Thu, May 06, 2004
Live Frog Hops Out Of Passenger's Salad
When you eat on board a commercial
flight these days, every bite is precious. A bag of peanuts is
nice. A cold sandwich is the passenger's equivalent of gastronomic
Valhalla. But a salad... when was the last time you saw one of
those in the air?
So imagine the surprise of a Qantas passenger headed from
Melbourne, Australia, to Wellington, New Zealand, when she attacked
her salad, fork in hand -- and a frog jumped out of the bowl.
A 1.6-inch long whistling tree frog, to be exact.
"There was a bit of consternation by the passenger who called
back the attendant," said Fergus Small of New Zealand's Ministry of
Agriculture, quoted by the BBC.
Small said frogs have been known to travel in the cargo holds of
aircraft down under. But this was the first time that the
Ministry's quarantine service ever heard of one popping up -- or
popping out -- of a salad.
A Qantas spokesman says the airline immediately changed lettuce
vendors and has introduced "additional procedures into the salad
The frog? He didn't make it. He was killed by officials from the
quarantine service upon landing in Wellington (We hadn't realized
the penalties for stowing away aboard an aircraft in the South
Pacific were quite so strict).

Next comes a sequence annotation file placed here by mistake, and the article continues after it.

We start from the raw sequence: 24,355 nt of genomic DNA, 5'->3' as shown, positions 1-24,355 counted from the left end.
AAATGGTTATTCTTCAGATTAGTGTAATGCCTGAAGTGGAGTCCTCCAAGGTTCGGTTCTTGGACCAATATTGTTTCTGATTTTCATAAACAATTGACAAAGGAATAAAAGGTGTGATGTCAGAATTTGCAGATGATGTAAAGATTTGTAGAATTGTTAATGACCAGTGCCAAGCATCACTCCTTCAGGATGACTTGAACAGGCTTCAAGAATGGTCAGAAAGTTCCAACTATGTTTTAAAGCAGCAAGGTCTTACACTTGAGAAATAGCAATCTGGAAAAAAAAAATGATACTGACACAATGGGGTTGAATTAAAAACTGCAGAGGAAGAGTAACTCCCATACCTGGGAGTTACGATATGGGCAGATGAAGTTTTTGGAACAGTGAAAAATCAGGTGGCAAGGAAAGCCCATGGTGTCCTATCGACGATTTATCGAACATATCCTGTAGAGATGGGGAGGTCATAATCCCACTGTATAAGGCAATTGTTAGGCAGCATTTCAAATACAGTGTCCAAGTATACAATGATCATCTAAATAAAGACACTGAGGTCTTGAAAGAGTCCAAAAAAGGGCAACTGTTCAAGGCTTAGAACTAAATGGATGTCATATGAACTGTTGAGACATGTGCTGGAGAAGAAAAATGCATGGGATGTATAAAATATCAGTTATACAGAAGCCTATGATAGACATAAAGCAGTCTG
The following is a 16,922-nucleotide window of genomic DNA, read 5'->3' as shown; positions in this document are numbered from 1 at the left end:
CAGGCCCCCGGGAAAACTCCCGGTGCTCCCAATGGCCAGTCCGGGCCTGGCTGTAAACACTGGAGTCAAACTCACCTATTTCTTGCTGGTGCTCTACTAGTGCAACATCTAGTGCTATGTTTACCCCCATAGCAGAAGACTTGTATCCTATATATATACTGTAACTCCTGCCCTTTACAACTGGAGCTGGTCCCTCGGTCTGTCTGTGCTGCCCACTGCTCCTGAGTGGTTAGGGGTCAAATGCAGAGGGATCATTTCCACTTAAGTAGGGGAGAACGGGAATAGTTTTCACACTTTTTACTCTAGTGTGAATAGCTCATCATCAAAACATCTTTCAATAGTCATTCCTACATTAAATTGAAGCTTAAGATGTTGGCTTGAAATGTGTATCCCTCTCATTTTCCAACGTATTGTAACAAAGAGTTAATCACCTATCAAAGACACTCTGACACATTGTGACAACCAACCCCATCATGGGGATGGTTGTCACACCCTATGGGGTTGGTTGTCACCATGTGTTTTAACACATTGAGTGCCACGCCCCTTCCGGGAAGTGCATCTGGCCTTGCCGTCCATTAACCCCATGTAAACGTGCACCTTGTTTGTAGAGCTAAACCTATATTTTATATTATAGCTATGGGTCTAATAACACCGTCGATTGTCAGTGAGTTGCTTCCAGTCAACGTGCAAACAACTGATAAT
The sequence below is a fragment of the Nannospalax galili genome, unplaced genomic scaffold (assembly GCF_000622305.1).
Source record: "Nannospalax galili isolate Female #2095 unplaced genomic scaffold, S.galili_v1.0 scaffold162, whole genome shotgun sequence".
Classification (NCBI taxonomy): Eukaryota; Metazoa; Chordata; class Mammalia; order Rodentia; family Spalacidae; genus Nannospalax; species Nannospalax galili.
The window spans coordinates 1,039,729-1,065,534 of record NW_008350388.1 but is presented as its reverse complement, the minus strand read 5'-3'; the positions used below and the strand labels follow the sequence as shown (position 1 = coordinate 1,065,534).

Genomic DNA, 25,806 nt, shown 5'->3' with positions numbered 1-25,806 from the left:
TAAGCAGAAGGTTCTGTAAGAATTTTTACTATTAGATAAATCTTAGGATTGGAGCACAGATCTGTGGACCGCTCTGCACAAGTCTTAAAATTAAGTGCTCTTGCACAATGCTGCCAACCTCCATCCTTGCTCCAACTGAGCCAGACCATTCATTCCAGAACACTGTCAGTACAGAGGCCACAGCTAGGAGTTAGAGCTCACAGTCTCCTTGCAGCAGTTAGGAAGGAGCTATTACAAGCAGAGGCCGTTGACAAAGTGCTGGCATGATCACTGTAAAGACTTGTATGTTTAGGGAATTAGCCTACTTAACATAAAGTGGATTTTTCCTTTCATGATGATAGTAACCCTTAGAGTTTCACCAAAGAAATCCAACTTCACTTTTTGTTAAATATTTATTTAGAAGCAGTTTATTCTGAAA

Also: A350-1000 Final Assembly, Barnstorming: ATC Privatization, Lithium Issue, Boeing Cuts, Tillamook C-27, Sywell Aerodrome, Massive Airship Mooney International Corporation unve>[...]
Aero-News Quote of the Day “Business travel to and within Europe continues to show its resiliency. The fact is that we’ve reached a new normal in managing risk, and bus>[...]
Braking Action Advisories When tower controllers have received runway braking action reports which include the terms “fair,” “poor,” or “nil,” o>[...]
Aero Linx: Army Aviation Association of America AAAA stands for Army Aviation Association of America. The mission of the AAAA is to support the United States Army Aviation Soldier >[...]
GBTA Polls Show Increased Business Travel Resiliency Following Terrorist Attacks More than 90 percent of U.S. and European business travel buyers now report that their company&rsqu>[...]